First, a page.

Waste-Free Packaging: Is it Always the Greenest Choice?
Waste-Free Packaging: Is it Always the Greenest Choice?Fri Jul 15, 2016
We now live in a time when environmental consciousness is at its highest, and being wasteful is no longer condoned. In all aspects of life, consumers are looking to be greener, and this is especially true when it comes to packaging.
It's a great thing to package your product in a more environmentally-friendly way, but it's also important to be completely upfront with the consumers and to make sure the "environmentally-friendly" option you are choosing is as waste-free as you think it is. There are many misconceptions, both from the consumers' and companies' point of view, and it's important to be aware.
For instance, many companies will say they have an environmentally-friendly package because they use recycled paper, even though a foil-based material is being utilized. They will market it as green packaging, but the foil is anything but. Furthermore, using recycled paper isn't always as green. When you consider the energy being used to reclaim, preprocess, and recycle it, then get it back into the supply chain, it can—in many cases—actually be more environmentally-friendly to use virgin paper.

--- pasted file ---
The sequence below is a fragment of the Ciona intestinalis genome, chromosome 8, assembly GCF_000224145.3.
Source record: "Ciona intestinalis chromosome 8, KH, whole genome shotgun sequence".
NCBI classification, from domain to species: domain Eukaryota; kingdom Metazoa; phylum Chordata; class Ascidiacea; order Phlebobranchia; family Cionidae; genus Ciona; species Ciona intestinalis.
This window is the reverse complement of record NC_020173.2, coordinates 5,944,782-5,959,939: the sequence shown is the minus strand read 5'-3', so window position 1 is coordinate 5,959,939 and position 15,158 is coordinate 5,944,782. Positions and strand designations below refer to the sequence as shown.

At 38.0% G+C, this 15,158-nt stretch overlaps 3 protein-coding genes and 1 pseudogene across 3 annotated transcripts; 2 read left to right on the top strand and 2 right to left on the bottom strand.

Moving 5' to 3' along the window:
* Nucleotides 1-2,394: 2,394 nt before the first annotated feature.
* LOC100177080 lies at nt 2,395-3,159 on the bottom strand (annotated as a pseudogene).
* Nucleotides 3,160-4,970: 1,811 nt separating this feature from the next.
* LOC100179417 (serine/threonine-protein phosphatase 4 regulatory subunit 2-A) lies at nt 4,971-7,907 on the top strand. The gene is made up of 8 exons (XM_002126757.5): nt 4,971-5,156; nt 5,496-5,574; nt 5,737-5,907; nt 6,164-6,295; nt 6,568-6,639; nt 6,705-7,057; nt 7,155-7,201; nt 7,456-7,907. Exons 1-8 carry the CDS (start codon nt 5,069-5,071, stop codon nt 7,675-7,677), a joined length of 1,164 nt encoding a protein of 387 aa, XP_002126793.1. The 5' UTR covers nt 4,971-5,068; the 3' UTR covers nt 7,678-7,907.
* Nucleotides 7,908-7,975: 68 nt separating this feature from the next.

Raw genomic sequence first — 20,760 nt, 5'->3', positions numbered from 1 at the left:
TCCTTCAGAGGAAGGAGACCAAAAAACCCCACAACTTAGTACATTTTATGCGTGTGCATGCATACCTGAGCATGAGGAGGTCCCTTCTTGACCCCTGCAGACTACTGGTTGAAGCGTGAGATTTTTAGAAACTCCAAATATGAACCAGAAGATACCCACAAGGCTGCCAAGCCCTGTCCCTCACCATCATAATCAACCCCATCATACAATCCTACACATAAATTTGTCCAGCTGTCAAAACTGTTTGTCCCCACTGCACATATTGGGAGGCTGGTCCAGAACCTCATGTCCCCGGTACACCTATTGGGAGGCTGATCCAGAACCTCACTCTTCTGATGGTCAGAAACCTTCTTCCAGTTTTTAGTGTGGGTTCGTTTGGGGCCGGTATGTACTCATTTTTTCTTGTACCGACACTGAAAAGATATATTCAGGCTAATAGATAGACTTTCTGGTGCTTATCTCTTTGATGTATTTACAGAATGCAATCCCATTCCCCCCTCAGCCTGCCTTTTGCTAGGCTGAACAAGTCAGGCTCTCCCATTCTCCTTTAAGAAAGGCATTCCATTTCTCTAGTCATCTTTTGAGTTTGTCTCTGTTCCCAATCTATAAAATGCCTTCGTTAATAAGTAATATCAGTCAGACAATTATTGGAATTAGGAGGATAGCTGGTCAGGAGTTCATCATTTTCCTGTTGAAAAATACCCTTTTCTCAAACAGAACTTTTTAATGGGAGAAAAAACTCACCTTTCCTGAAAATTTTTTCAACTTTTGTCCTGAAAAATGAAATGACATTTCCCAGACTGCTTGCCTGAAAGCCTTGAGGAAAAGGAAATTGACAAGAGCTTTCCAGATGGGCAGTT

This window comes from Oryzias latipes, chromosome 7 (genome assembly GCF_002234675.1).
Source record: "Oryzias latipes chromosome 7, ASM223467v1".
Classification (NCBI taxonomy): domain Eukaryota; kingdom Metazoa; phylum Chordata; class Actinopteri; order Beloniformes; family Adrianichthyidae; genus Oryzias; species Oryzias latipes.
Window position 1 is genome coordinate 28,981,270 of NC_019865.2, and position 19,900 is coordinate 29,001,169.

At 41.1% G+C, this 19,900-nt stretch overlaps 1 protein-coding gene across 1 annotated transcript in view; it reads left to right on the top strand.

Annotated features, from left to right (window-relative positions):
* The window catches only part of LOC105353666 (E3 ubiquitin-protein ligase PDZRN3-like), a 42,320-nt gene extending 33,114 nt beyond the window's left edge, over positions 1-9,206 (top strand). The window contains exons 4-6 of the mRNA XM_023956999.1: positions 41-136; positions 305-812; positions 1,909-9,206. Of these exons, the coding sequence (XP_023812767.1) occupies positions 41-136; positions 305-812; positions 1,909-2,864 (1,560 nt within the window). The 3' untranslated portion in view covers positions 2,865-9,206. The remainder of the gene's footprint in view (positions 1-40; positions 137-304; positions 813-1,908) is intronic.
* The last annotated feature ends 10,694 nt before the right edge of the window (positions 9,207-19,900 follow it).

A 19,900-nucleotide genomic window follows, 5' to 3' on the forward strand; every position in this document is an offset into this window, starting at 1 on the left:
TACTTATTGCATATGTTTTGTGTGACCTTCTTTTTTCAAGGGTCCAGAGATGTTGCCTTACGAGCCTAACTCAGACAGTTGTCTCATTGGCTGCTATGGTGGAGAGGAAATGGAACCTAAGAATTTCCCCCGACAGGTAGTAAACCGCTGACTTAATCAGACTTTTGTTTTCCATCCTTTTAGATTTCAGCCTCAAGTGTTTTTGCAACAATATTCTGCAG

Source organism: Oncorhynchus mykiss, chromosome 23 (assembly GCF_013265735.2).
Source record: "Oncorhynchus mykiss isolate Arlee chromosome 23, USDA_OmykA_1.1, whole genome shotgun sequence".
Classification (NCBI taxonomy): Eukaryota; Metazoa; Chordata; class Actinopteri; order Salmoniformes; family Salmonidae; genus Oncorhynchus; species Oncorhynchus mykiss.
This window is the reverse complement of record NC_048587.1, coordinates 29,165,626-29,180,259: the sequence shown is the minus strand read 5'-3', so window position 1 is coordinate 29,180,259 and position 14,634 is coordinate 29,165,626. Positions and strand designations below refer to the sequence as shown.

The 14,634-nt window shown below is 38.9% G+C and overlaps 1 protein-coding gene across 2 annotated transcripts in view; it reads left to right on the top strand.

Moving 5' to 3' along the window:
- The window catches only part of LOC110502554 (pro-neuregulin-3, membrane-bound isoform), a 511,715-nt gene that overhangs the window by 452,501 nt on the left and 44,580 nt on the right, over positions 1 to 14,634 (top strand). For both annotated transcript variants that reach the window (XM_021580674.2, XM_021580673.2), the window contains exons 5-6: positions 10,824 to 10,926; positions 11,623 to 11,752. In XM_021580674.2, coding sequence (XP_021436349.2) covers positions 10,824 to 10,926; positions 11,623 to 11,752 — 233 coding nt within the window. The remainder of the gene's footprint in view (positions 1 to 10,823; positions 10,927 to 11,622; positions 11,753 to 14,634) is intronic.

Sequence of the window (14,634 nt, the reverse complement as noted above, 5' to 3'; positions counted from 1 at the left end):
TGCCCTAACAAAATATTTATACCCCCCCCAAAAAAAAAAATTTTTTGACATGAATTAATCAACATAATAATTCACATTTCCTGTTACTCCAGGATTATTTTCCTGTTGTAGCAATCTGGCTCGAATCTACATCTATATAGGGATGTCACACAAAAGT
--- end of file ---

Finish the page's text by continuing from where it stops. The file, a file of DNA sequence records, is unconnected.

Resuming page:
New processes and sciences are constantly being developed to further the green packaging market. This, too, is great for the planet, but again, it's not always so black and white. It's important for companies and customers to ask questions. Is a water soluble package that "disappears" after use greener than one that does not? Perhaps, but if it's being sold as a pre-measured dose and includes packaging for 60 doses, all of which required energy to produce, it might not be any greener than one package that holds the same amount of product.
There are many ways to look at the topic of waste free packaging, and in the end, what's best for the planet is what's best for everyone. However, in order to determine the ideal solution we need to consider how much energy is utilized throughout the supply chain, and what is the overall "carbon footprint"?